Monday, June 24, 2013

The Book of Mormon: 2 Nephi 13

Today’s study comes from 2 Nephi 13, which can be reasonably compared with Isaiah 3.  Also, large thanks go to, without which the understanding of these scriptures would have been more difficult than it needed to be.

It’s pointed out by the above mentioned resource, that in the original translation of the Book of Mormon, the quotation of Isaiah was left almost completely intact, rather than being divided up into chapters, as it is now.

I wondered about what was meant when Isaiah says:

For behold, the Lord, the Lord of Hosts, doth take away from Jerusalem, and from Judah, the stay and the staff, the whole staff of bread, and the whole stay of water—

For one thing, what is “the stay and the staff” and what do they have to do with bread and water?  Book of Mormon Online quotes a book titled “Second Witness,” which does, basically, what we’re doing here, analyzing the Book of Mormon chapter by chapter.  It tells us that they refer to means of support, though it admits that this might be more related to social structure than societal support.  However, the list of roles in society that are to be removed gives us a pretty good idea that the Lord intends for Jerusalem to be completely without competent leaders and counselors.  It will, instead, be left with children and babies as puppet rulers, though not necessarily in a literal sense.  Since society will be thrown into figurative chaos, there will be a certain lack of respect between those that should have respect and those that should be shown it.  They will also frantically attempt to appoint rulers, without success.  Finally, Judah and Jerusalem will be utterly destroyed.  Only the righteous, according to Isaiah, wouldn’t have anything to fear.  Later, the leaders would be judged by the Lord for oppressing the common people.  The Book of Mormon Student Manual points out that this prophecy was brought to pass in 587 BC when Nebuchadnezzar took Israel into captivity roughly thirteen years after the Lehi family left Jerusalem.  Later on, in 70 AD, nearly 657 years later, the Romans razed Jerusalem and scattered the Jews to the four winds.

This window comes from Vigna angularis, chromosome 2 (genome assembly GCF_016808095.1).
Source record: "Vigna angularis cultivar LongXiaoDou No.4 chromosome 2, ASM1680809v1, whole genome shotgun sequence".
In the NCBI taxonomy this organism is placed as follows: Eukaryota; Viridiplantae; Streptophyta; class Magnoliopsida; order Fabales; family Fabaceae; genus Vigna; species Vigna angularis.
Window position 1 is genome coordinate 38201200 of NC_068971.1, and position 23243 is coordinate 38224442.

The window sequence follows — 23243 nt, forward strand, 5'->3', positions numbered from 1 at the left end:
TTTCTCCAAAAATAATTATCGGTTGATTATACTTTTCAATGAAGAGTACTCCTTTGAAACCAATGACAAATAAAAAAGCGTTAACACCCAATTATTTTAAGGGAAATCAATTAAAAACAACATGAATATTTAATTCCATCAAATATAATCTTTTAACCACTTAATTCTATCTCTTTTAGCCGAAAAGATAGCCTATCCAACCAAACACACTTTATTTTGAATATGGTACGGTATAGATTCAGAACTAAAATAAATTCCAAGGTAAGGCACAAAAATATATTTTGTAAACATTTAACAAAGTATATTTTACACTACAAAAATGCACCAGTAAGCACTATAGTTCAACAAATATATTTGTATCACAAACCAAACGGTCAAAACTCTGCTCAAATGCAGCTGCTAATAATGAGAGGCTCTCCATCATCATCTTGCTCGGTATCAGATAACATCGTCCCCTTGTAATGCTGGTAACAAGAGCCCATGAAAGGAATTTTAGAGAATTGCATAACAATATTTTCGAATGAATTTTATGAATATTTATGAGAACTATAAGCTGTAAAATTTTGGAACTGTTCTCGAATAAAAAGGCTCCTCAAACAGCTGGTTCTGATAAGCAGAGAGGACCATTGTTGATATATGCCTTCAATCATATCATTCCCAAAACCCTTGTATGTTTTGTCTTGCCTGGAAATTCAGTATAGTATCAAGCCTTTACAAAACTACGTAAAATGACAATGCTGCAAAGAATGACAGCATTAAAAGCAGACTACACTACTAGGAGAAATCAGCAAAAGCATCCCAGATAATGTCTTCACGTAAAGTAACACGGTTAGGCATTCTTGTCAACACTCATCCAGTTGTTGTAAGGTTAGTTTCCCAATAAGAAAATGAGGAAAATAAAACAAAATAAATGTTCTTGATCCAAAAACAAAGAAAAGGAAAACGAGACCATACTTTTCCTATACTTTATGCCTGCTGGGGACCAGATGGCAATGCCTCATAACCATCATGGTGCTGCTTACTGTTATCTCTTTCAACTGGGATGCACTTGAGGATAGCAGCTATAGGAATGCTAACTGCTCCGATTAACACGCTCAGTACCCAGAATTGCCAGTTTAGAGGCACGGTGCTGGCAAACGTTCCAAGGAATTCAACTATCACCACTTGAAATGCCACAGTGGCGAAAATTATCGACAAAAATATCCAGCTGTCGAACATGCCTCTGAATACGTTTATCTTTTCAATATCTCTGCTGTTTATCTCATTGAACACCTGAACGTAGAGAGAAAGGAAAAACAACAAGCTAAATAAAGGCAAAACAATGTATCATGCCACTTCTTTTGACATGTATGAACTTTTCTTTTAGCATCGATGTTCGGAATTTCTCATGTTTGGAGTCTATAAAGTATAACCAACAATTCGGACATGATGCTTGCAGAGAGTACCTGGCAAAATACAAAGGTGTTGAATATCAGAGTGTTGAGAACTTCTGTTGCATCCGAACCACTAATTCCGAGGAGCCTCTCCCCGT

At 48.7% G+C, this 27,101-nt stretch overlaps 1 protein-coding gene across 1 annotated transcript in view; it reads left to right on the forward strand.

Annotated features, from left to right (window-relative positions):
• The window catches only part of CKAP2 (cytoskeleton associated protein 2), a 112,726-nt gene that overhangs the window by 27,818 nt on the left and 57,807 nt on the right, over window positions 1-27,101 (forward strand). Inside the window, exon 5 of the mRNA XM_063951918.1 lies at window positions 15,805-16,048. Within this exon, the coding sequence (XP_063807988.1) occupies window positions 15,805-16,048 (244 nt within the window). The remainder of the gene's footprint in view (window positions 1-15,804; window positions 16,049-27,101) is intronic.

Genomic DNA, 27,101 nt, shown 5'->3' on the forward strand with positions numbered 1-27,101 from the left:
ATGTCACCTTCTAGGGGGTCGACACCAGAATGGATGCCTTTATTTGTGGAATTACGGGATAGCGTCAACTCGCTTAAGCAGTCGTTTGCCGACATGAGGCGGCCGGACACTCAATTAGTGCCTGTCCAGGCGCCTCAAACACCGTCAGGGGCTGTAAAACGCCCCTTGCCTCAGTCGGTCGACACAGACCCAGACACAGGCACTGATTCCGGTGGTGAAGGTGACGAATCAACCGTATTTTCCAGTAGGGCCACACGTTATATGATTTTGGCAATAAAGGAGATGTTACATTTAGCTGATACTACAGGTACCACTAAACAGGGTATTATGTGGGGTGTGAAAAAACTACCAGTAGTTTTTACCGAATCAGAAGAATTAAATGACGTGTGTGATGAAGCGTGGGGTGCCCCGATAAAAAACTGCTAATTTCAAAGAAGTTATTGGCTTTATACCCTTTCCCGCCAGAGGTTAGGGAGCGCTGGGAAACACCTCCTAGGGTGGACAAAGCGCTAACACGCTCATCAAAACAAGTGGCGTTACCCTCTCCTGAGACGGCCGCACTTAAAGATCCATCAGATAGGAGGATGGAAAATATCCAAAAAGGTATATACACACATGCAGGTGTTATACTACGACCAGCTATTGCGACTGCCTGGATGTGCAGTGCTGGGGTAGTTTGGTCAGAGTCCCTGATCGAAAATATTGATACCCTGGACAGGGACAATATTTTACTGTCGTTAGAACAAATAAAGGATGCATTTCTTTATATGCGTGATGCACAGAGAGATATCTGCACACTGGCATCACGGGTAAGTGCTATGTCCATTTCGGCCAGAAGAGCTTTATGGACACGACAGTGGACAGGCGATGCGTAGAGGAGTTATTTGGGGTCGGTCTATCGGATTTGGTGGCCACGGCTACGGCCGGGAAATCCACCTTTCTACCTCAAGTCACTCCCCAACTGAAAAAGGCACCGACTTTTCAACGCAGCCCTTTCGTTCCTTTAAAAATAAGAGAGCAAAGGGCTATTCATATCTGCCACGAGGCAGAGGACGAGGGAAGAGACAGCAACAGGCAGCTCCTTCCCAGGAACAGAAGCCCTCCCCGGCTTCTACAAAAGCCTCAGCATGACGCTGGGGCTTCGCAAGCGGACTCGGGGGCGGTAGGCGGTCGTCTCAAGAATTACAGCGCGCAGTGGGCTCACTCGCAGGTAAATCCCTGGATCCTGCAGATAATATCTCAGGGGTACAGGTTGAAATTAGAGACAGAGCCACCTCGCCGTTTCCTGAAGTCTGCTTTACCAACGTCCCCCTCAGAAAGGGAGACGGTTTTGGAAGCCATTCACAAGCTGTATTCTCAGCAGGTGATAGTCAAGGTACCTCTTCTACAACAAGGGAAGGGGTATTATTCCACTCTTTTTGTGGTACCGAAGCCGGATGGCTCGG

The next part of this chapter castigates the women of Zion for being vain and caring more about their appearances than about the Lord.  Judging from what’s written, Isaiah felt that they were behaving like street walkers (prostitutes).  The Lord will punish them by replacing their hair with scabby baldness and “[discovering] their secret parts” which makes me think of venereal diseases.  The Lord will also take away all their beautiful clothing, jewelry and accessories.  They will also lose their men to war and will be consumed by mourning for their loved ones.

Applying the Scripture to My Life

I’ve been told that those who refuse to learn from history are doomed to repeat it.  I can read a warning when it’s placed in my lap.  When the Second Coming arrives, I want to be counted among the righteous so that I don’t have to worry about the horrors promised to the wicked.

Saturday, June 22, 2013

The Book of Mormon: 2 Nephi 12

Once again, I apologize for letting this go for so long.  The study of Isaiah is daunting for me.  However, we just had a really inspirational fireside, so let’s get to it, daunting or not.  Today, we’ll be studying 2 Nephi 12.